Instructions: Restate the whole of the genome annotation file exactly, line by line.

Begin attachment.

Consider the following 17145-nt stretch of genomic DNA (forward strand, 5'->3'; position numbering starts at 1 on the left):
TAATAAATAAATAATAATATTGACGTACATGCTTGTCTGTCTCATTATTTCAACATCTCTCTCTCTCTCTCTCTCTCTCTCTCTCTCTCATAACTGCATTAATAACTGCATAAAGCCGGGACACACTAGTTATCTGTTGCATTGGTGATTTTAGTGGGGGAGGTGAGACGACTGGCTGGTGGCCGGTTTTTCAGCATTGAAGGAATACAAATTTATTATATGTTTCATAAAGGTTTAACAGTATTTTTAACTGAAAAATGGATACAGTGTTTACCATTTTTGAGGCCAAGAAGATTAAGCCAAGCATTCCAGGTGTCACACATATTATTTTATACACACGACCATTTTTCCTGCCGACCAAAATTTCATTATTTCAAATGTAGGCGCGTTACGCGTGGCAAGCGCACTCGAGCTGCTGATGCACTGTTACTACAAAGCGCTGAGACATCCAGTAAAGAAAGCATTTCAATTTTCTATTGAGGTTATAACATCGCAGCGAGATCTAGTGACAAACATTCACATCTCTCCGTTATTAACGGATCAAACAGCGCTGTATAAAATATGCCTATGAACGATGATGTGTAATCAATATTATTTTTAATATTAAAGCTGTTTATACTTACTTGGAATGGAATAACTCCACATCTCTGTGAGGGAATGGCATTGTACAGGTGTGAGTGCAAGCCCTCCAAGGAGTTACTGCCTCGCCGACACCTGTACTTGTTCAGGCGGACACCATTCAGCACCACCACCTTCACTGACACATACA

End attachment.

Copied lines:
Consider the following 17145-nt stretch of genomic DNA (forward strand, 5'->3'; position numbering starts at 1 on the left):
TAATAAATAAATAATAATATTGACGTACATGCTTGTCTGTCTCATTATTTCAACATCTCTCTCTCTCTCTCTCTCTCTCTCTCTCTCTCATAACTGCATTAATAACTGCATAAAGCCGGGACACACTAGTTATCTGTTGCATTGGTGATTTTAGTGGGGGAGGTGAGACGACTGGCTGGTGGCCGGTTTTTCAGCATTGAAGGAATACAAATTTATTATATGTTTCATAAAGGTTTAACAGTATTTTTAACTGAAAAATGGATACAGTGTTTACCATTTTTGAGGCCAAGAAGATTAAGCCAAGCATTCCAGGTGTCACACATATTATTTTATACACACGACCATTTTTCCTGCCGACCAAAATTTCATTATTTCAAATGTAGGCGCGTTACGCGTGGCAAGCGCACTCGAGCTGCTGATGCACTGTTACTACAAAGCGCTGAGACATCCAGTAAAGAAAGCATTTCAATTTTCTATTGAGGTTATAACATCGCAGCGAGATCTAGTGACAAACATTCACATCTCTCCGTTATTAACGGATCAAACAGCGCTGTATAAAATATGCCTATGAACGATGATGTGTAATCAATATTATTTTTAATATTAAAGCTGTTTATACTTACTTGGAATGGAATAACTCCACATCTCTGTGAGGGAATGGCATTGTACAGGTGTGAGTGCAAGCCCTCCAAGGAGTTACTGCCTCGCCGACACCTGTACTTGTTCAGGCGGACACCATTCAGCACCACCACCTTCACTGACACATACA